The Bible Is a collection of short books in two parts written by God with the help of human authors. The Bible is composed of 66 books, by about 40 different writers of various backgrounds, living during a period of about 1,600 years -- yet they present one message. Such a miracle can only be explained by there being one divine Author, who was in control of all these human writers.This seems far more likely than the alternative explanation, that the books were written by 40 or more authors over a period of about 1,600 years. We are not quite sure why God needed human authors. His picture on the roof of the Cistine Chapel clearly shows him with a right hand capeable of hilding a biro or punching a celestial keyboard, but there is no record of God going to primary school, so maybe He did not learn how to write.
The Bible is a Divine Revelation. In the Bible we find out what God wants mankind to know about Himself and His plan. The only difficulty seems to be deciding which of the many inconsistent bits are the real plan. God probably made the Bible inconsistent so that each of us can get whatever message we want from it. Because each of us can read our own preconceptions into the Bible, we are all able to agree that the Bible contains perfect truth (and kill any damn heathen who doesnt see our exact version of our perfect truth therefore resulting in a much higher percentage of people going to hell...naturally god did this for the lulz and because he shortchanged his building contracter when building heaven so theres not enough space for everybody).
The Bible is funnyEdit
For a serious discussion of humor in the Old Testament go to Humor in the Hebrew Bible by Hershey Friedman.
Satire in the BibleEdit
Some people think the whole Bible is a satire, but there are many specific examples of satire in the Old and New Testament, and plenty of evidence that God has a sense of humor (even if some of their followers don't). Go to the original Bible to look up these examples:
• Ecclesiastes 5:10-20 Here we see satire in proverbial literature. These proverbs deal with the futility of trying to find satisfaction in money: It doesn’t satisfy one permanently (verse 10), wealth is attended by numerous anxieties (verse 12), and so on. The satiric norm appears in verses 18-20: The antidote to the futile pursuit of wealth is acceptance of what God gives you.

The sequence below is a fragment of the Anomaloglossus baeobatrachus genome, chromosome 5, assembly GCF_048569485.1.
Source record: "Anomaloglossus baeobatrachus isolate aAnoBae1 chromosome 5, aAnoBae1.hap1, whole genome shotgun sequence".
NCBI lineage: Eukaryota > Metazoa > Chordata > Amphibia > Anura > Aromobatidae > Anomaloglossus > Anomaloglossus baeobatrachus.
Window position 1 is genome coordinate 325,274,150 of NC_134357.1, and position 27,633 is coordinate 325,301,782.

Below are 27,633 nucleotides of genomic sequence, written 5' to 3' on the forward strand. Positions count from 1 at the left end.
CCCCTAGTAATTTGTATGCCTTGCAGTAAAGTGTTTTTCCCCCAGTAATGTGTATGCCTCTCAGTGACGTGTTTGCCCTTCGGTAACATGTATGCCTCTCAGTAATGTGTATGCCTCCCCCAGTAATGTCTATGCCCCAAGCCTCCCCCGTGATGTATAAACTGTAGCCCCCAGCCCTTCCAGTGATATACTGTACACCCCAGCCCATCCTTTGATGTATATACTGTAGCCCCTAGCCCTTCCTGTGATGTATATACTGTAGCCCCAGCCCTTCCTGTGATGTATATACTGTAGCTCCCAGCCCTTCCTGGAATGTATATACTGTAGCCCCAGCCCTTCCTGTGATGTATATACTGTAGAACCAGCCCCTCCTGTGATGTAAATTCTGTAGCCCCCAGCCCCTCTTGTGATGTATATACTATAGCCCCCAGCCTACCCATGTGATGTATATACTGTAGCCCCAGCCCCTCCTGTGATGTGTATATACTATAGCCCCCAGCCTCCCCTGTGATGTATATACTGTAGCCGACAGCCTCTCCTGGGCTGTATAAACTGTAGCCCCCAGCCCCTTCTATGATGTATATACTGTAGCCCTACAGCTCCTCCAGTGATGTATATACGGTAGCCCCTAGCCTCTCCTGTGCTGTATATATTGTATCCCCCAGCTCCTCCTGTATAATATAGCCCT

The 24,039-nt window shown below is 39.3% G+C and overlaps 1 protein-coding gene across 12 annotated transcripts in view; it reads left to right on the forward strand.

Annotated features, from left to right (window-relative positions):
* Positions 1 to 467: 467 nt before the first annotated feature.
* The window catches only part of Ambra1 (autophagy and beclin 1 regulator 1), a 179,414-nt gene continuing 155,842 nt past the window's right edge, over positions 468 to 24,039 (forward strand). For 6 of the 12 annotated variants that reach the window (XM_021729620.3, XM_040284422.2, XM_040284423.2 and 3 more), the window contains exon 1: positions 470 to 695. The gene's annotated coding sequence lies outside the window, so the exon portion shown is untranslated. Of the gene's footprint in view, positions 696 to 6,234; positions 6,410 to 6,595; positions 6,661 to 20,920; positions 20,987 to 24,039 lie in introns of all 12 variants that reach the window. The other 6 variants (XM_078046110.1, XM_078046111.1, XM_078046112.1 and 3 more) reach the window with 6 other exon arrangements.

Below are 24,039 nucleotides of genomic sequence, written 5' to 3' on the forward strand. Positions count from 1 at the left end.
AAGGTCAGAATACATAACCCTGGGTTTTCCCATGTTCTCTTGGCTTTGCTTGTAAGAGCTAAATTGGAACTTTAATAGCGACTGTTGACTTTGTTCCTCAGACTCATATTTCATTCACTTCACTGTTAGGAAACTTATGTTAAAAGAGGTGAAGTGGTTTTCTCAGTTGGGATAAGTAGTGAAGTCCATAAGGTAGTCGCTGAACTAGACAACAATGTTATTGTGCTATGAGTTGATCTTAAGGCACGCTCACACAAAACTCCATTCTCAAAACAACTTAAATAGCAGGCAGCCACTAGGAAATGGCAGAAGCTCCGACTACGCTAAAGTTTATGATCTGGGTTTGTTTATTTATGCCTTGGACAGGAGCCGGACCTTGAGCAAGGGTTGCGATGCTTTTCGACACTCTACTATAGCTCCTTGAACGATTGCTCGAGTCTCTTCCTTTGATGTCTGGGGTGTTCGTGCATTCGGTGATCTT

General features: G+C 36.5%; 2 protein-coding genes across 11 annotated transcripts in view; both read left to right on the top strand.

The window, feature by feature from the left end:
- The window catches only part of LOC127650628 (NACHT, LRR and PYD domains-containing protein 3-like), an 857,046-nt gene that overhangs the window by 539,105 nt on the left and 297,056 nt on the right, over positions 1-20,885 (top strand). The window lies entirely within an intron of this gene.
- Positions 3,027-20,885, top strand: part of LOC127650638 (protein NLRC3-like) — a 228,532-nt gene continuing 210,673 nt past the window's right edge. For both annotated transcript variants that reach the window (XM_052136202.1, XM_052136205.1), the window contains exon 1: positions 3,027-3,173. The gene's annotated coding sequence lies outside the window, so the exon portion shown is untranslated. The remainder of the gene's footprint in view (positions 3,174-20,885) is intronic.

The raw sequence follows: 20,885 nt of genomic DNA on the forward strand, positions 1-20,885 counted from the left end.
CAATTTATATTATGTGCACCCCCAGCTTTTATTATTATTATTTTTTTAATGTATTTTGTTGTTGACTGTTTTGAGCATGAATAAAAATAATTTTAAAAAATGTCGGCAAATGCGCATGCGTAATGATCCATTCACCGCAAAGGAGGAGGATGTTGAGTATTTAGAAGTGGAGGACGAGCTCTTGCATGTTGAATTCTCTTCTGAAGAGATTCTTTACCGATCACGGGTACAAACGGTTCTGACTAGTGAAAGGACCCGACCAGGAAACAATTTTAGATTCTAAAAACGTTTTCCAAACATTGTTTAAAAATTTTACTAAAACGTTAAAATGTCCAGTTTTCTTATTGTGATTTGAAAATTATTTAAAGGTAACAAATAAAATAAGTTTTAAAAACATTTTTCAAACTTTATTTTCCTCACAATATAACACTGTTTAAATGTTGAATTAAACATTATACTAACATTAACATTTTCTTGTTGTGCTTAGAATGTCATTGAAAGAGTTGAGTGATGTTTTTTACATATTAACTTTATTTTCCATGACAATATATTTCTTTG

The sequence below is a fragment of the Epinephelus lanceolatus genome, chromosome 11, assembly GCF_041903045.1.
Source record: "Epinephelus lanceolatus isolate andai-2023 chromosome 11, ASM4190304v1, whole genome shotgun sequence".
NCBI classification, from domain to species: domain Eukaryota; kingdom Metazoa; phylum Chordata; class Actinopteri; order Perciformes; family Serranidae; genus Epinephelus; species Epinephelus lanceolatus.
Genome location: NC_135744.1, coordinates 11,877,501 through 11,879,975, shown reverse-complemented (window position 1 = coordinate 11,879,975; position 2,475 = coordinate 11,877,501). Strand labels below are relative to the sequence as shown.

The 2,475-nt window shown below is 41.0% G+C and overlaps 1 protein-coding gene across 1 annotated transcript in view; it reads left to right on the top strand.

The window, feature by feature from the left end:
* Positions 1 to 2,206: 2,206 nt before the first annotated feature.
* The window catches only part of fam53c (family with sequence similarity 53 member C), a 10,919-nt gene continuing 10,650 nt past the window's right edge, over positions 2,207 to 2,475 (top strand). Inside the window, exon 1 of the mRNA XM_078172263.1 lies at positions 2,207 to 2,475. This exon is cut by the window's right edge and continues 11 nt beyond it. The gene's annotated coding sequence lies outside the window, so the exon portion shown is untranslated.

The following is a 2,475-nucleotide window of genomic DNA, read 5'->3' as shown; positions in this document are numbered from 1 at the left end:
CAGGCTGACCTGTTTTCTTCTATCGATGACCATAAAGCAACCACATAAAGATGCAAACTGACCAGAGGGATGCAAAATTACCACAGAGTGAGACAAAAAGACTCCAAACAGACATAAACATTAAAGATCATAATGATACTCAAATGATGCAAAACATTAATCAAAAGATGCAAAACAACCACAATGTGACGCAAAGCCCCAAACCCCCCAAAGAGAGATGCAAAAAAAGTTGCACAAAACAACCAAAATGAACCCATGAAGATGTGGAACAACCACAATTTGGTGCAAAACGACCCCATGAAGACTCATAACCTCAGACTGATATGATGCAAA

• The Book of Jonah is satire in narrative form. While most of the satire in the Bible is serious, the Book of Jonah is a masterpiece of humor in the Bible — the story of a pouting prophet whose career is a veritable handbook on how not to be a prophet. Jonah embodies the nationalistic, ethnocentric zeal that views God as the exclusive property of the Jews.
• The Book of Amos is an example of satire in prophetic literature. As a plainspoken satirist, the prophet Amos spews out a kaleidoscopic collection of literary forms and objects of attack. What unifies the book is its satire: From start to finish, Amos either attacks vice or appeals to a standard of virtue from which the wealthy and privileged classes of his society have departed.
• The parable of the Good Samaritan embodies satire in parable form. The object of attack is self-centeredness, indifference, and lack of compassion toward people in need. The Good Samaritan’s acts of mercy embody the satiric norm of love and compassion. • For an example of satire in visionary literature, look at Zechariah 5. It is a fantastic vision of a flying scroll, a woman named Wickedness, and two flying women with stork-like wings. The objects of attack are people who steal and lie.
• This is but a small selection of biblical satire. As you read these and other samples of satire in the Bible, you might agree that satire is a fundamentally subversive genre. Its aim is to unsettle us and undermine our complacent belief that people and institutions are basically good.